Greed and Fear. “Risk on” and “Risk off.” “Market will do what markets will do.” It’s not unreasonable to accept that today’s markets are simply following typical patterns. There’s nothing that remarkable about the current backdrop’s wavering greed and fear – and markets taking on lives of their own. There is, however, something notably different about today’s “risk on/risk off” dynamic.
Changes in structure have altered market function, especially compared to previous crisis periods. First and foremost, the pandemic unleashed unprecedented central bank liquidity. This significantly boosted cash holdings across the system, including for financial institutions, investment managers, the leveraged speculating community, corporations and households. Spectacular asset price inflation (i.e. stocks and securities, houses, crypto, etc.) further boosted already inflated financial cushions for market operators, corporations and the household sector. For speculators large and small, an enormous pool of the “house’s money” became available for wagering and absorbing losses.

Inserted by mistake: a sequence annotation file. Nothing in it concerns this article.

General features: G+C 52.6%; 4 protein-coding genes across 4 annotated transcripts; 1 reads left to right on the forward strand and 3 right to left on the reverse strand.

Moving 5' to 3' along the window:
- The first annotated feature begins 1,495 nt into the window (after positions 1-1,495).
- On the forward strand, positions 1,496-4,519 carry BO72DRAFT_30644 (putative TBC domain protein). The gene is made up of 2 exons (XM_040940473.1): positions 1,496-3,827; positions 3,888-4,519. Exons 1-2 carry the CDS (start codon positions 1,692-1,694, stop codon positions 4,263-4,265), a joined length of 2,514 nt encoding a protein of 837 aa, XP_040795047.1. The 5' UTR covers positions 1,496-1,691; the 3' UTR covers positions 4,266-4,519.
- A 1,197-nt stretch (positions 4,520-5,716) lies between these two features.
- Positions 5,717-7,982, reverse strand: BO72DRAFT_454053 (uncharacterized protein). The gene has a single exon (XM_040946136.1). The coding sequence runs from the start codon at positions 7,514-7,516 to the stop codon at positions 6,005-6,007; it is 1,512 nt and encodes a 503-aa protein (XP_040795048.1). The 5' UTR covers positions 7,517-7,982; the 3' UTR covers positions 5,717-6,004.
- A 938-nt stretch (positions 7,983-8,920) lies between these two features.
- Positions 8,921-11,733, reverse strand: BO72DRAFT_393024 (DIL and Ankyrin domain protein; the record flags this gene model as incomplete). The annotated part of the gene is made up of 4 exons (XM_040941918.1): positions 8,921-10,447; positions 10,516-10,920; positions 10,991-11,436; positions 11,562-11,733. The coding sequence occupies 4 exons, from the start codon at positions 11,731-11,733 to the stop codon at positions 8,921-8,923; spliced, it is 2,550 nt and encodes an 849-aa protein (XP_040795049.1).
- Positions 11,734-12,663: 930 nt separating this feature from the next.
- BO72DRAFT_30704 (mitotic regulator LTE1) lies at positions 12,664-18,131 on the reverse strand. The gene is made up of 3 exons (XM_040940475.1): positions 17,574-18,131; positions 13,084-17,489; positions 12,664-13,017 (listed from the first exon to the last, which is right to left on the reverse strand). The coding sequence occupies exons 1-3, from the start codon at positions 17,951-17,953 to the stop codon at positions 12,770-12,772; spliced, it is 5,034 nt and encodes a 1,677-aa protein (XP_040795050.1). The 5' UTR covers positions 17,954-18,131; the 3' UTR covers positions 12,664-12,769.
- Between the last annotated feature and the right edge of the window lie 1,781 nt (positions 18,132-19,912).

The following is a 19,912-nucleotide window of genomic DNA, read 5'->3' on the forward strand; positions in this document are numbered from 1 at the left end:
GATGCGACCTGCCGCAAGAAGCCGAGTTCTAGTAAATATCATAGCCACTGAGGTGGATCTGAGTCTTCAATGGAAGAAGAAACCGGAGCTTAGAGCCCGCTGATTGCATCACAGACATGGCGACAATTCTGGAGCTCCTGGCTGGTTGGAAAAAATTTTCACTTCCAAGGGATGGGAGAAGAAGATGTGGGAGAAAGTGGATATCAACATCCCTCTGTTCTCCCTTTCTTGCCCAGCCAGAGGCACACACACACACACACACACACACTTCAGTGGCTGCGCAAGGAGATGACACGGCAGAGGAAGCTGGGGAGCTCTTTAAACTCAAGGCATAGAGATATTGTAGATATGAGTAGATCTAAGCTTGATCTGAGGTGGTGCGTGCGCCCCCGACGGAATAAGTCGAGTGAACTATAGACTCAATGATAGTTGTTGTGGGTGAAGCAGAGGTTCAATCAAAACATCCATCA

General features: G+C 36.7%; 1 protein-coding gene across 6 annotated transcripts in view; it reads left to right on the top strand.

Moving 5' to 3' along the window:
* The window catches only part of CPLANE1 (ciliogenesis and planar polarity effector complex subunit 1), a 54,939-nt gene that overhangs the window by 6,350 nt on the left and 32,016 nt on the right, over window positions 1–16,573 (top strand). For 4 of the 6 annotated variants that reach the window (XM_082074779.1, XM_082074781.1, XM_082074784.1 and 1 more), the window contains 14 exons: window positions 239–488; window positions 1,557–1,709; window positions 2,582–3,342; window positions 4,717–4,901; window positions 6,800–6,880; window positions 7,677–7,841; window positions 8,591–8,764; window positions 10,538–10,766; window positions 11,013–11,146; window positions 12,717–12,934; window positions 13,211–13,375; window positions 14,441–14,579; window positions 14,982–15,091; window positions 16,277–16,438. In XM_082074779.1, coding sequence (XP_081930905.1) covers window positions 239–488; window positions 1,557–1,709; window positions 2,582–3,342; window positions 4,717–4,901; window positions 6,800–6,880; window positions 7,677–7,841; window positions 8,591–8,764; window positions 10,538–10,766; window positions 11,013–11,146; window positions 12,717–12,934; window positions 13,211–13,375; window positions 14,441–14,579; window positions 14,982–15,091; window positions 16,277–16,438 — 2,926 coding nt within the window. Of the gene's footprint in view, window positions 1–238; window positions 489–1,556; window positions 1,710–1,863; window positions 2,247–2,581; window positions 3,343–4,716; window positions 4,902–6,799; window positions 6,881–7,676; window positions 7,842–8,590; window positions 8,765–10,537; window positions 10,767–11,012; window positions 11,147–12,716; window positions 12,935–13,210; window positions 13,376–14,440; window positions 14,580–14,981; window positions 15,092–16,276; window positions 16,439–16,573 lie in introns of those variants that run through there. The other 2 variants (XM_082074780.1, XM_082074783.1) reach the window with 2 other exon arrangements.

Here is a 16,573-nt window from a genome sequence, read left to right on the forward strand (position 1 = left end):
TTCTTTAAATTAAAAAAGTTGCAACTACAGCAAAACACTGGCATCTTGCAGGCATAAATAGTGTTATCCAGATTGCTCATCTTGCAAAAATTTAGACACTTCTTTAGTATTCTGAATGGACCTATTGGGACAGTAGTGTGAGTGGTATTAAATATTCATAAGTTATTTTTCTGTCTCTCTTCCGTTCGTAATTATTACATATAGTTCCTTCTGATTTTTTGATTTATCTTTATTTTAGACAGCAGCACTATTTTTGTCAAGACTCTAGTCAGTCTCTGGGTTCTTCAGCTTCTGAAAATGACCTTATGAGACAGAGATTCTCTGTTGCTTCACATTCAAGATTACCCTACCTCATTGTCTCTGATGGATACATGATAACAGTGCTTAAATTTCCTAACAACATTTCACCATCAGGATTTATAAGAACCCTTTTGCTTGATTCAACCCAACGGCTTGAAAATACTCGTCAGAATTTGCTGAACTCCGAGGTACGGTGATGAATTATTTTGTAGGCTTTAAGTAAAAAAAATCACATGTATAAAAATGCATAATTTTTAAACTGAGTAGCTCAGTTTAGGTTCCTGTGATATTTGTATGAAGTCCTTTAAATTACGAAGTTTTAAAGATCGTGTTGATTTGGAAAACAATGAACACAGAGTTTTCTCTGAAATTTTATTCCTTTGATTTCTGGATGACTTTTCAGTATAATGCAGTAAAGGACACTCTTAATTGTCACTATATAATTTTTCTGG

In short, the wild inflation of the world’s major central bank balance sheets significantly expanded private sector assets – from American households’ financial and real estate holdings to emerging market international reserves.
Especially after the recent market rally, talk of “resilient” has become commonplace and central to the bullish narrative. And this resilience – at home and abroad – is undoubtedly associated with the “buffer” created from Trillions of pandemic QE. The significant tightening of market financial conditions for the most part didn’t spark panic in corporate boardrooms. Household net worth took a hit from sinking stocks prices. But the extraordinary inflation in securities and home prices ensures perceived household wealth remains significantly above pre-pandemic levels. And for the vulnerable emerging markets, huge international reserve holdings made “risk off” deleveraging and “hot money” outflows more manageable.
Back to “risk on/risk off.” Central bankers across the global were raising rates. Faced with acute inflation risk, the Fed was especially hawkish. Bubbles were bursting – from Chinese developers and apartments, to global bond markets, to technology stocks and the cryptocurrencies. There was every reason to hedge risk across the markets, and players from major institutions to hedge funds to individual investors flocked to derivatives markets for protection.